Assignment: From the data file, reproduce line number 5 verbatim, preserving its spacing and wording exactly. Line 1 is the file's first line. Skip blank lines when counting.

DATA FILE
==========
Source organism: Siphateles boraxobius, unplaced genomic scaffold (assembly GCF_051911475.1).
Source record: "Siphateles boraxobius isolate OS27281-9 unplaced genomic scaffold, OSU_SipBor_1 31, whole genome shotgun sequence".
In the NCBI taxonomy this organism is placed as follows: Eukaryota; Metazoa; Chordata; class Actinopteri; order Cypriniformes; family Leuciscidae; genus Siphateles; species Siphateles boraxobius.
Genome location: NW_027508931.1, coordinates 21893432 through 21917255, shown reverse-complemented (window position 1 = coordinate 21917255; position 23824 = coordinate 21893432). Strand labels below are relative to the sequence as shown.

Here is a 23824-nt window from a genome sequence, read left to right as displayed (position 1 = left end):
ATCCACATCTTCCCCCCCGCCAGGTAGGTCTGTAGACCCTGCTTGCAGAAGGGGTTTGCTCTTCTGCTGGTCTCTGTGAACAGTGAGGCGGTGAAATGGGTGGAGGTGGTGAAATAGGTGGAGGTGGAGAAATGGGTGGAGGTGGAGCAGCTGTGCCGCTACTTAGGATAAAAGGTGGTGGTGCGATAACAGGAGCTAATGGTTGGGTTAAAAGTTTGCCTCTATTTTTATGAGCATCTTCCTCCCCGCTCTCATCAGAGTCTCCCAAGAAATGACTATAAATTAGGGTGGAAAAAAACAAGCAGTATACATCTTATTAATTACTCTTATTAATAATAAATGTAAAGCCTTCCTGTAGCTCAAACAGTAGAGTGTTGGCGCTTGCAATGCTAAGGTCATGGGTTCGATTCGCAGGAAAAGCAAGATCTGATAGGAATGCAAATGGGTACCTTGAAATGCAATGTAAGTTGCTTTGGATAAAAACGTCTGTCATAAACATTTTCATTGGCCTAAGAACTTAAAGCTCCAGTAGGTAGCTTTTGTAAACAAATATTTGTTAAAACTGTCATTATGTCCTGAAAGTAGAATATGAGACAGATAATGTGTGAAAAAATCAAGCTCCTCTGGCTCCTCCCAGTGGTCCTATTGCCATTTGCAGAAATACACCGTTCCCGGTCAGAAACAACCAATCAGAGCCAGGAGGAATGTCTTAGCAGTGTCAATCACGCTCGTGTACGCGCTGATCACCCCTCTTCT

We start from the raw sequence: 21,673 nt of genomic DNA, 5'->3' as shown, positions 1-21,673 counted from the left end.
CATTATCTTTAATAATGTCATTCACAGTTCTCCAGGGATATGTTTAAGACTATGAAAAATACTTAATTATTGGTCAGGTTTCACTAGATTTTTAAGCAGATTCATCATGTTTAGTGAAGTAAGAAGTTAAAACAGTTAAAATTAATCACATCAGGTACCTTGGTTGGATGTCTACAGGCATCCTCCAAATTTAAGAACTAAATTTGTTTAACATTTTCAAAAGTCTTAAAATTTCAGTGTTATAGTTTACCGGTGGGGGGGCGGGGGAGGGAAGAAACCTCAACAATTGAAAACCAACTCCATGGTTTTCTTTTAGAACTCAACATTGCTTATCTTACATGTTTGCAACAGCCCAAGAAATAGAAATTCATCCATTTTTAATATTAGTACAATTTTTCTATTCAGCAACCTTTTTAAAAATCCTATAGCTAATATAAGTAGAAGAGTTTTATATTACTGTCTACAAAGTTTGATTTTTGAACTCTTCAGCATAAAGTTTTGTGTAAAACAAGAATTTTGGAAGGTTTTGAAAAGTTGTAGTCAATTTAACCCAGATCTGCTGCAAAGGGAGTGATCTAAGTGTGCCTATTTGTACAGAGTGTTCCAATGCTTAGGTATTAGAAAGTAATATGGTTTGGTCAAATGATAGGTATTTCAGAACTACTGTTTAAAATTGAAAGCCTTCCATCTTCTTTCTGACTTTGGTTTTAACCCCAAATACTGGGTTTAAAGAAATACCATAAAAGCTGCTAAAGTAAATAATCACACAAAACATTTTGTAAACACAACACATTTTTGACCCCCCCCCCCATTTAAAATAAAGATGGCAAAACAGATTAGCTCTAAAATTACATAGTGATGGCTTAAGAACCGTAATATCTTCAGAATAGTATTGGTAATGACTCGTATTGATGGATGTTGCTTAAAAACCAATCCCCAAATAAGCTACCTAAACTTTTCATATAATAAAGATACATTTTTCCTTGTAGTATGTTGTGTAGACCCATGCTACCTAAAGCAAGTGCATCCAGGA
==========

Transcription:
Here is a 23824-nt window from a genome sequence, read left to right as displayed (position 1 = left end):